A perspective… “Cracking the Coup Code”

What are your thoughts dear bloggers, on the following, an interesting perspective by a very senior, not to mention highly decorated ex-military officer – Jone Baledrokadroka, a man who was kicked out unceremoniously, by the Pig and subsequently charged in a much publicised, controversial case of alleged conspiracy charges to assassinate the Pig, Saumatua, that Anglican Archbishop’s son whose name escapes me right now, Chodo Snr and Princess Fiona (iAG).

“Is there a design for the political future of our nation hidden in the coup culture? Can the 2006 coup finally rid us of the anachronism of 19 century race-based politics and paradoxically launch us into a golden age of 21st century liberal democracy?

Controversial as it may seem given international condemnation and the downturn in economic growth, I draw on M.Janowitz (1971:306) who wrote: “The intervention of the military in domestic politics is the norm; persistent patterns of civil supremacy are the deviant cases that require special exploration”.

As such in trying to make sense of the coup culture besetting our nation and address the issue from a longer term perspective, I will digress. In Thailand, coups, not elections, have become the norm for change of political leadership and government (Bunbongkarn 1987 a: 42-52). Since 1932, political change has evolved in a cyclical pattern starting with a coup, followed by an election and a short period of open politics, before a crisis leading to another coup. In most cases, the coups provide a channel for the Royal Thai Army to exert influence on the political situation, and have little to do with political transformation. For Fiji this trend was alluded to by Stephanie Lawson in her, ‘The Military Versus Democracy in Fiji: Problems for Contemporary Political Development’ study of the 1987 and 2000 coups, quote, “For whatever happens in the arena of civil politics, the military has established itself in a guardian role. In the terms expressed by Luckham (1971:27), the military now has a strong ideological disposition towards regarding itself as the ‘Platonic guardian’ of the national interest. And the praetorian character of this development does indeed suggest that the military in Fiji has become a homus politicus in its own right.”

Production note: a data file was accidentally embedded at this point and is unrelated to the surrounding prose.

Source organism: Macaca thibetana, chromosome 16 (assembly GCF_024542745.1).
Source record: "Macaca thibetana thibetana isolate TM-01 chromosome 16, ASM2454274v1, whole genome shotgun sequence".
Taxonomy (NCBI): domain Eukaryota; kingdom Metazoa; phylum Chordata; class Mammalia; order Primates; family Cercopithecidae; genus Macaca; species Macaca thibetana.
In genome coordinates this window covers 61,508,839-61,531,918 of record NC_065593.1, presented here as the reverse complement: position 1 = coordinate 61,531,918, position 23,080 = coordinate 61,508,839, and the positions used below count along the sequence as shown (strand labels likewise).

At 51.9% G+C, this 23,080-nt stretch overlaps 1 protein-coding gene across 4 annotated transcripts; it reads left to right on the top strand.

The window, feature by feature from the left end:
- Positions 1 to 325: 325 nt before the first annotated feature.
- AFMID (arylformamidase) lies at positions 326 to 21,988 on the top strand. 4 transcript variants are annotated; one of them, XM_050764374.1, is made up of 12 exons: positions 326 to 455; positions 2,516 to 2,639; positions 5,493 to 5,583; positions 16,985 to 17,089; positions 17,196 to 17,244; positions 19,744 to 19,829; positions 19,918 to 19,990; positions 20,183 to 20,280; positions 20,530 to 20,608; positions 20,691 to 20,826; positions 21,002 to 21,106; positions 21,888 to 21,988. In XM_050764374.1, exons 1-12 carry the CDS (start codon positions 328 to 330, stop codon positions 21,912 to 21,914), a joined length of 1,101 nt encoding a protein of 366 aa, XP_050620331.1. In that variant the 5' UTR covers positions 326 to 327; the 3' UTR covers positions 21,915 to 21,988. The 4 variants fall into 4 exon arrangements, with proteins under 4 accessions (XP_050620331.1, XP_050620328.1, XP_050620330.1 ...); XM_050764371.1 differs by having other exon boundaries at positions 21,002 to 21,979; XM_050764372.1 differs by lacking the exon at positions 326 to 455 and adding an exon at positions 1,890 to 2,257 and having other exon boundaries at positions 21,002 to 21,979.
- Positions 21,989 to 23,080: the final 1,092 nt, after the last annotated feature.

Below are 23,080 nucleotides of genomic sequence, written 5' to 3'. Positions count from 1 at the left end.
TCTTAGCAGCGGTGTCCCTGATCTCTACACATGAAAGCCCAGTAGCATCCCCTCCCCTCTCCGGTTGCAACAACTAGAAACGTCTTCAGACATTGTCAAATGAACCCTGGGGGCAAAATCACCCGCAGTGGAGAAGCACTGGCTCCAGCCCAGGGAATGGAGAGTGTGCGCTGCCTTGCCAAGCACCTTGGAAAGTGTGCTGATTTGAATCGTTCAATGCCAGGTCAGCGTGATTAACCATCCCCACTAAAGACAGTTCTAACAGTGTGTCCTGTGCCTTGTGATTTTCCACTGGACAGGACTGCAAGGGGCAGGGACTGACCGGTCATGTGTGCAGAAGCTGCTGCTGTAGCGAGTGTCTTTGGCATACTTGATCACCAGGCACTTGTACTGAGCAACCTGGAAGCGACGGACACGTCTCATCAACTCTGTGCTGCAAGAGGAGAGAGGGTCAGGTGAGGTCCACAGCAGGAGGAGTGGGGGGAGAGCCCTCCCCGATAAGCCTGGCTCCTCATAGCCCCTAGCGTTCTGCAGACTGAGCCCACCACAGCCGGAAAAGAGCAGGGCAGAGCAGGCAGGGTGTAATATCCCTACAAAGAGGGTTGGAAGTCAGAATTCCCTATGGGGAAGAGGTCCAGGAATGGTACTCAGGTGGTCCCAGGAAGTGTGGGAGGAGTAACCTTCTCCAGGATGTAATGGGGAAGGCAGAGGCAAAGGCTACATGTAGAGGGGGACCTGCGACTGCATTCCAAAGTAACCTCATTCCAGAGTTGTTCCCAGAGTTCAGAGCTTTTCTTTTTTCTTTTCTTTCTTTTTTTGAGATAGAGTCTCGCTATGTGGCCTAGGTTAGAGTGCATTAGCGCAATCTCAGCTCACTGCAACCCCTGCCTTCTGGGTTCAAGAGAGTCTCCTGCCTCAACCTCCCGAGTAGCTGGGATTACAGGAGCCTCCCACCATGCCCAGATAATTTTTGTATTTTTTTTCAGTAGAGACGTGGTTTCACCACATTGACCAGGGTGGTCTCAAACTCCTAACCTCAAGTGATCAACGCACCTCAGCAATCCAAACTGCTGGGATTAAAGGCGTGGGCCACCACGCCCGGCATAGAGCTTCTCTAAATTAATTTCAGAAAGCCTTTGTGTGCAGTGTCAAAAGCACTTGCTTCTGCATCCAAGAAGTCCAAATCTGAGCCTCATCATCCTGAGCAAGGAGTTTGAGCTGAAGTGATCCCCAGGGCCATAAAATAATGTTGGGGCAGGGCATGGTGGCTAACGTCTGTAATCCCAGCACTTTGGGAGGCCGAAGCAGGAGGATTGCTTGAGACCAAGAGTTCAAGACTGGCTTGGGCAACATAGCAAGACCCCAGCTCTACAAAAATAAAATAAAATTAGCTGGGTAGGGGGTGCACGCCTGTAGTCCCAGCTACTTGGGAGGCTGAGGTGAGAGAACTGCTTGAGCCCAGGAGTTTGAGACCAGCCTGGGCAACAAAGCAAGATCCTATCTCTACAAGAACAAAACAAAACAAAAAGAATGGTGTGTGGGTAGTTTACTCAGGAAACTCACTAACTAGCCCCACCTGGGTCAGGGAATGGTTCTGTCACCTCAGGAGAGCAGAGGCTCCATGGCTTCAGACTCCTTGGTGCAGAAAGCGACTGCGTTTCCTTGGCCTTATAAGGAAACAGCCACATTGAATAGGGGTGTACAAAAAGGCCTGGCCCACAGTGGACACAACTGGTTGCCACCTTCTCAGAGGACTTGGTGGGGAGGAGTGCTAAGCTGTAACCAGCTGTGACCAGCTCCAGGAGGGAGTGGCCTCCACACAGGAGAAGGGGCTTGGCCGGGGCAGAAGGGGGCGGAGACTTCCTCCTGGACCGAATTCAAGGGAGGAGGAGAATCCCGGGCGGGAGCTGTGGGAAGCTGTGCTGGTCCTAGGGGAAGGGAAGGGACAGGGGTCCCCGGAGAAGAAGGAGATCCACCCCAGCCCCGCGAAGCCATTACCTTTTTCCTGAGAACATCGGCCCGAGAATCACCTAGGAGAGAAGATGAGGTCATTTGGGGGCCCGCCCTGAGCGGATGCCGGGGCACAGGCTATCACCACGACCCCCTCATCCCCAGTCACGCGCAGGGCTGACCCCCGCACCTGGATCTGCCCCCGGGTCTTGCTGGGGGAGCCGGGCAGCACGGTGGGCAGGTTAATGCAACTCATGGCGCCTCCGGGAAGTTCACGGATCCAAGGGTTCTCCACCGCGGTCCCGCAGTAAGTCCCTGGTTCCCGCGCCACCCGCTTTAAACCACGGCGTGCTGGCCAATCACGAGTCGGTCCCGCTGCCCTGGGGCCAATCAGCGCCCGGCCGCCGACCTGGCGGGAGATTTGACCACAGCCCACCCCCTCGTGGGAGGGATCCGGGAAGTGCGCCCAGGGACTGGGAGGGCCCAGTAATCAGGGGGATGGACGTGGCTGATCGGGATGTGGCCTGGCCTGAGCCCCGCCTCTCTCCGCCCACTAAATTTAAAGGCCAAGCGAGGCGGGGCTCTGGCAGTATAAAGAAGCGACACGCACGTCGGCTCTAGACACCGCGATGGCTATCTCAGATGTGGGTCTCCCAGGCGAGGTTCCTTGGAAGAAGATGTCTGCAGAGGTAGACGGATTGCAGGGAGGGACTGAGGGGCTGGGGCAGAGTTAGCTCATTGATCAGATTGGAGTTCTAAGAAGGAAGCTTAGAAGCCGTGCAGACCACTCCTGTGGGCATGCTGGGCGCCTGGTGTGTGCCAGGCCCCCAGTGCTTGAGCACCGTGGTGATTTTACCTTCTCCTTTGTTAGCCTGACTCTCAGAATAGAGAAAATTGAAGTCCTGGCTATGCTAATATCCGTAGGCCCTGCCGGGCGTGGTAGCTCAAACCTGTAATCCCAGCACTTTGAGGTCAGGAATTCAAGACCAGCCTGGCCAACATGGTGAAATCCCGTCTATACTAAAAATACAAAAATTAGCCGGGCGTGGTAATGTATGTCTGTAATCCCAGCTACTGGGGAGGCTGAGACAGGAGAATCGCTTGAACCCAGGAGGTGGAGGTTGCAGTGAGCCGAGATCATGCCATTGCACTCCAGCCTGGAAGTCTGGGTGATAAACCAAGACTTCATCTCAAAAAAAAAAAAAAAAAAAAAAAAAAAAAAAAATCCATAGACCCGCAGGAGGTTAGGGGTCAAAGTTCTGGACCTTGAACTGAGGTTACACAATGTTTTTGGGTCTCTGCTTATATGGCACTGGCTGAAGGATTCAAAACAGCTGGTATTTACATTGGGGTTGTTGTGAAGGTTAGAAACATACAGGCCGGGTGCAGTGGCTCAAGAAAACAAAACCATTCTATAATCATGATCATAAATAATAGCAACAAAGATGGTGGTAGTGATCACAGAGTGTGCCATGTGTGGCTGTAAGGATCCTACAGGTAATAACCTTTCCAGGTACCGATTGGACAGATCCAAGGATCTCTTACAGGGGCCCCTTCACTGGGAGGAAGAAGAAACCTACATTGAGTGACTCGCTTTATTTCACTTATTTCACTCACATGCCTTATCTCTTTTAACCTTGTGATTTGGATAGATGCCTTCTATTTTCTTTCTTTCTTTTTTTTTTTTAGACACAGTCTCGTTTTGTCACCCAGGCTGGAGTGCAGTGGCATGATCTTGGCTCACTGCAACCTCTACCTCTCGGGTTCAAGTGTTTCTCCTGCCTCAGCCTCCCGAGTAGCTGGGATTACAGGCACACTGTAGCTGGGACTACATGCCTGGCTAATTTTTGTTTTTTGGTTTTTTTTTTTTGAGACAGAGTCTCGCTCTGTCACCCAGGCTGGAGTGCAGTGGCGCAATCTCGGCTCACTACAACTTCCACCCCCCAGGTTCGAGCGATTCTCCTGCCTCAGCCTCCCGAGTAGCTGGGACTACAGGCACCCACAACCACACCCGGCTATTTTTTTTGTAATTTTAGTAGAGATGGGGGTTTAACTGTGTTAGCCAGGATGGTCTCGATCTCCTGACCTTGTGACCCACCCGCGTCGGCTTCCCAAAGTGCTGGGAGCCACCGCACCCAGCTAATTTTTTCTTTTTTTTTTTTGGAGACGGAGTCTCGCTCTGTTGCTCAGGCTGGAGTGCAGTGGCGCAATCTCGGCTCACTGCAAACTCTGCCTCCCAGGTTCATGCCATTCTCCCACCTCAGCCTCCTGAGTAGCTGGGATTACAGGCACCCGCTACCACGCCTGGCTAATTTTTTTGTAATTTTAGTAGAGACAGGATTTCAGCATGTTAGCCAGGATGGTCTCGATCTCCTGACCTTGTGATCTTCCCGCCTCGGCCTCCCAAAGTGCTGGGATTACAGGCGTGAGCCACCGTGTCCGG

Hence as in the case of the RFMF’s 2006 coup, with the proposed charter and the realigning of its ‘guardianship’ role to include ‘Human Security’, it seems the RFMF has permanent intentions of ‘mission creeping’ into the political affairs of the State. Therefore, if one is to look at Fiji’s political development since, through Morris Janowitz’s said observation, then the military’s political intervention in 1987, 2000 and 2006 may be argued as the norm. If somewhat an irony in our developing political design for liberal democracy and good governance. What triggered the military’s cyclic involvement in local politics, was it for purely personal ambition, as some would claim – messianic or otherwise? In the aftermath of the coups of 1987 and 2000, the triumph of ethno-national politics as the IG would label the SVT and later SDL parties’ rule, has meant the victory of traditionally rural groups over more urbanised ones, which possess just those skills desirable in an advanced industrial economy. For this has meant the migration abroad of the mainly Indian population, victims of such racial politics. Hence it is argued that the competition for political homogeneity is indeed part of the developmental process for mature nationhood. Thus in the case of Fiji with its small immature political culture this process throws up inter – ethnic and intra – ethnic rivalries which inevitably involves the military.

As in post Second World War and post cold war Europe, ethnonationalism was the precursor for liberal democratic states as it meant the large-scale desegregation of ethnic populations. Further still it defined the modern nations as state entities around an ethnic majority with common borders. Therefore for Fiji, the intervening periods of civilian rule between 1987 to 2000 and 2000 to 2006, need to be analysed in light of the politics of race and the Fijians interpretation of history and conflict dominance. This in some way helps us to explain our cyclic coup culture. Hence as I’ve suggested in finding a way forward post 2006 coup, John Davis’s paper ‘Ethnic Competition and The Forging of the Nation State in Fiji’ (2005) requires deeper exploration. In his paper, Davis postulates that there is an ongoing racial ‘cold war’ for the soul of the nation brought about by an anachronistic race based politics. For argubly in the past it is during post coup civilian rule in Fiji that the political policies and performances issues that give cause to a coup are set in motion.